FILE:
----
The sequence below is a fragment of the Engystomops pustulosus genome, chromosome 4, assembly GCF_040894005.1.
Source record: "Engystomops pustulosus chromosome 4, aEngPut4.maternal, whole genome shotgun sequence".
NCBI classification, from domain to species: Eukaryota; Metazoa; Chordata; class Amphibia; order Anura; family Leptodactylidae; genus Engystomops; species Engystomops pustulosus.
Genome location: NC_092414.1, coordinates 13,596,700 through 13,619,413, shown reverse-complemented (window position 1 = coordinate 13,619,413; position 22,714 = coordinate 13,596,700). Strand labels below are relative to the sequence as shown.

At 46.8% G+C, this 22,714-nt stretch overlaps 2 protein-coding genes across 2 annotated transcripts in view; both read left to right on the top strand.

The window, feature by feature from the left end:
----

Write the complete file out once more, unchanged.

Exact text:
The sequence below is a fragment of the Engystomops pustulosus genome, chromosome 4, assembly GCF_040894005.1.
Source record: "Engystomops pustulosus chromosome 4, aEngPut4.maternal, whole genome shotgun sequence".
NCBI classification, from domain to species: Eukaryota; Metazoa; Chordata; class Amphibia; order Anura; family Leptodactylidae; genus Engystomops; species Engystomops pustulosus.
Genome location: NC_092414.1, coordinates 13,596,700 through 13,619,413, shown reverse-complemented (window position 1 = coordinate 13,619,413; position 22,714 = coordinate 13,596,700). Strand labels below are relative to the sequence as shown.

At 46.8% G+C, this 22,714-nt stretch overlaps 2 protein-coding genes across 2 annotated transcripts in view; both read left to right on the top strand.

The window, feature by feature from the left end: